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Inspired by (Blatantly Stealing from?) Dan Meyer

Yesterday a colleague and I were discussing interval and set notation. Should we introduce it in the first year of our integrated math curriculum was our initial question, but we quickly moved into more general questions about these notations, what they’re good for, how much we expose students to them, and how much we expect students to use them.

And then, inspiration struck, and I could hear Dan Meyer in my head saying, “If set notation is the aspirin, what’s the headache?” (If you’ve never heard Dan ask this question before, then start here and read his collection of posts on questions like this.)

So, why do we need set notation in, say, an Algebra 1 or Algebra 2 class? My first response was, “Hey, I’ve seen it come up in some SAT II practice tests.” So we looked, and we found these:

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This problem has issues because it states that x is “equal to” the set instead of being “an element of” the set.

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This problem uses set notation in a way that’s fine but is, in the words of my colleague, just gift wrapping, i.e., completely unnecessary. I’m not sure what the purpose of including the notation in the question is. Are they trying to throw weaker students off? 
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This example uses the set notation just fine, but again, would anything be lost if we didn’t include it? So, “if you want to do well in the SAT” is probably not a sufficient headache to motivate the distribution of this aspirin.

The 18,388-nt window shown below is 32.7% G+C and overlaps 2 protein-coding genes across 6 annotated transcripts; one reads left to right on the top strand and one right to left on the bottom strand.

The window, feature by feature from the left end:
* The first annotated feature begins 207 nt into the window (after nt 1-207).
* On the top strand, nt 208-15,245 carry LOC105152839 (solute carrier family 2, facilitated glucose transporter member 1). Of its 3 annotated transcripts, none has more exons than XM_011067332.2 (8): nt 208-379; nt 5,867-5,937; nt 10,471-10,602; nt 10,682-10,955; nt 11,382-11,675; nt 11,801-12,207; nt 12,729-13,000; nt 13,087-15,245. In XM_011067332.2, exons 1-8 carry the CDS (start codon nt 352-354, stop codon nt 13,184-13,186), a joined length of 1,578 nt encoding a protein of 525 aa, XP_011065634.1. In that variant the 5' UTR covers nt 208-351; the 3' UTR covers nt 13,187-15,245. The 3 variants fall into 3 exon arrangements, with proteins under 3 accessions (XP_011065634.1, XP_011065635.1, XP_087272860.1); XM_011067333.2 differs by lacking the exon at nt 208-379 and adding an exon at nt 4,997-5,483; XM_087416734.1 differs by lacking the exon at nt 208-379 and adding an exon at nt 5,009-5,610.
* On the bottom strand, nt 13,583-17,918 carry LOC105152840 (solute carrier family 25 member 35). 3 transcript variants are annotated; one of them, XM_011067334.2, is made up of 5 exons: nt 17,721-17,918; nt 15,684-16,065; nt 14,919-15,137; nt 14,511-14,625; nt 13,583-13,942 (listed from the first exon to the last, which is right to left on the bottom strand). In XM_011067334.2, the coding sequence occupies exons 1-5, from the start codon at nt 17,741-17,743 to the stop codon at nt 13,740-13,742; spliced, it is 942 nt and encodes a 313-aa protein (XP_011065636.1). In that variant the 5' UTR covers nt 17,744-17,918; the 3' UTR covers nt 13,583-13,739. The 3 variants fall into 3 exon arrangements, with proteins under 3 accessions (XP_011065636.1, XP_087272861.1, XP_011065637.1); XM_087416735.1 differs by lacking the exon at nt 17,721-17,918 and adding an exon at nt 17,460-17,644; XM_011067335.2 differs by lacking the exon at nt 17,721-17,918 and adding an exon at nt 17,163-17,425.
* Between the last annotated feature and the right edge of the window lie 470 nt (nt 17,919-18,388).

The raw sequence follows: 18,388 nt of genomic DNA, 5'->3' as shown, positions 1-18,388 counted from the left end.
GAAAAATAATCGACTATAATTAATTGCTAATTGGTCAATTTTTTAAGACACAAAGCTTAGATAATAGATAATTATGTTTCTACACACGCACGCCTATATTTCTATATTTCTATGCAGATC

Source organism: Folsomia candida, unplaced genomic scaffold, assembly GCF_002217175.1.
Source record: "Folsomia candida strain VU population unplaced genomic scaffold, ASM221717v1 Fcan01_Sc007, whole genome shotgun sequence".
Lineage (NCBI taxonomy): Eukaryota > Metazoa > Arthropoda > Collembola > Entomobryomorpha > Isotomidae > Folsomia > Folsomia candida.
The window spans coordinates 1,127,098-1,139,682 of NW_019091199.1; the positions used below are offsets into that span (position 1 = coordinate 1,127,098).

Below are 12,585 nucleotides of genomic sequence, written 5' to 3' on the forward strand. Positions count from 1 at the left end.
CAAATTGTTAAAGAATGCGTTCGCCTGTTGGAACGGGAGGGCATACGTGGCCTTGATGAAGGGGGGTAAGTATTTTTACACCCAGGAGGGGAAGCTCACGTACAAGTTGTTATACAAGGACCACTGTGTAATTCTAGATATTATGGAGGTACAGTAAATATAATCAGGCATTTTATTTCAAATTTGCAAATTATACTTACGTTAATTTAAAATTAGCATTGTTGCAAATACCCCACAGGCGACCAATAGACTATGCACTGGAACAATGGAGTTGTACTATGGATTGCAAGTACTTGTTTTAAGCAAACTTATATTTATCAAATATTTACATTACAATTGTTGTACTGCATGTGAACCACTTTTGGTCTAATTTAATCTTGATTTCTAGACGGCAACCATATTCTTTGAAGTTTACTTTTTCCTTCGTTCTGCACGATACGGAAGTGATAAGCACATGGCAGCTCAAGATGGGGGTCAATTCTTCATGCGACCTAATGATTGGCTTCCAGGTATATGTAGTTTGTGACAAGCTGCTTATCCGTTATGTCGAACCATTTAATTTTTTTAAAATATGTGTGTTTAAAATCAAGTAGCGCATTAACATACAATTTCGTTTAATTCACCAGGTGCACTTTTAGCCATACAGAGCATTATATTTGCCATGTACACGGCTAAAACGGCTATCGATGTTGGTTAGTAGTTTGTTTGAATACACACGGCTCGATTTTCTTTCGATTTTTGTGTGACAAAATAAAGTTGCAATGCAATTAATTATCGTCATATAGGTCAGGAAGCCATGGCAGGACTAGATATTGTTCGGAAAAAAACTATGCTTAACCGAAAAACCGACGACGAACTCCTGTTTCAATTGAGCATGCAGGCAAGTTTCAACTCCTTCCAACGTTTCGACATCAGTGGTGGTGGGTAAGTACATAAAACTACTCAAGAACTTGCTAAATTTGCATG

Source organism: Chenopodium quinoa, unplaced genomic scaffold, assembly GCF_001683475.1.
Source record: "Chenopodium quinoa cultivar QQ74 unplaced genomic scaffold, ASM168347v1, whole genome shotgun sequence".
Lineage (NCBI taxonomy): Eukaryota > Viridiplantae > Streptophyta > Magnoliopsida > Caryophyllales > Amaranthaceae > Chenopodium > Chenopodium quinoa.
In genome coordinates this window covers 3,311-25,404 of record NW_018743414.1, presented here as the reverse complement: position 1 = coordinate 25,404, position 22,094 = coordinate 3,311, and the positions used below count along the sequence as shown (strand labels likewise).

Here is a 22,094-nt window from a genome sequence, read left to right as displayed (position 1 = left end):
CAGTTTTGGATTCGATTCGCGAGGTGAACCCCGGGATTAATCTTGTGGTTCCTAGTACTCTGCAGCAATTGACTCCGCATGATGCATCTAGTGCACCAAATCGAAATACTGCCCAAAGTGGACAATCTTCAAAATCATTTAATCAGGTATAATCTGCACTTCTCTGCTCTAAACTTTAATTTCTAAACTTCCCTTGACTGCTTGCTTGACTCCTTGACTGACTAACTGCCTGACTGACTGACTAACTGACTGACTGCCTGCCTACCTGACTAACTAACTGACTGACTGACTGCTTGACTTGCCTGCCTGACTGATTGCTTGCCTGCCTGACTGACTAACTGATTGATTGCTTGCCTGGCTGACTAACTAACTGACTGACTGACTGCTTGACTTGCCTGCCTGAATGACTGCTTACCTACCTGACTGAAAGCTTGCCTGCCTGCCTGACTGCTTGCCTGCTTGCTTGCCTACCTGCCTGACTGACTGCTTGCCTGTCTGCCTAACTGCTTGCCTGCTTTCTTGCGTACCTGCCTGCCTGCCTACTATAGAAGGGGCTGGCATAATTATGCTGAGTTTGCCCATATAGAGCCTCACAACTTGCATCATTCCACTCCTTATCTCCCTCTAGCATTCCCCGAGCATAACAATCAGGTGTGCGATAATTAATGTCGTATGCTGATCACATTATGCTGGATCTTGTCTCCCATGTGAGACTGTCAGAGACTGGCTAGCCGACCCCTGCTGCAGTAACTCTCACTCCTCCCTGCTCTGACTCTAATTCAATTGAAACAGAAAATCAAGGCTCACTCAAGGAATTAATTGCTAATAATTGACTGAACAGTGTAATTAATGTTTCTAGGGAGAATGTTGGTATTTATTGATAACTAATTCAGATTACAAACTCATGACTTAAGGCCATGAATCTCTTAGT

My next idea was that set notation somehow simplifies communication of what we’re dealing with. After thinking about this for a few minutes, though, I don’t actually think that’s true. Whether a student writes “x = 3” or “{3}” makes no difference in a student’s attempt to clearly communicate her solution to an equation, and at the high school level we’re talking about, their ability to communicate this information is far more important to me than their ability to correctly apply a complex idea (sets) to a simple situation (the solution is 3).

Don’t get me wrong – there are ways in which ideas related to sets are very important to understand at this level. We want our students to know that two line segments cannot be called equal, why this is true, and why it matters. I’m just not seeing a reason to go beyond this set-based idea to actually introduce set notation and insist on its use in ways that don’t reinforce the important concepts that underlie the notation.

So what’s the right way to extend Dan Meyer’s headache-and-aspirin analogy? I think it’s to say that we have developed the bad habit of mathematically over-medicating. We all know the stories of people who demand antibiotics to fight off viral infections and what kind of problems this can lead to. I would argue that we do the same thing in high school math. We have taken problems that can be handled with a cup of soup and a good night’s sleep, and we’ve chosen to address them with IV medications (which is sometimes watered down, making it even worse). So I’ll keep looking for the headaches that need to be cured, but I’m going to start being a lot more aware of of the ones that can be taken care of with the remedies we already have available to us.

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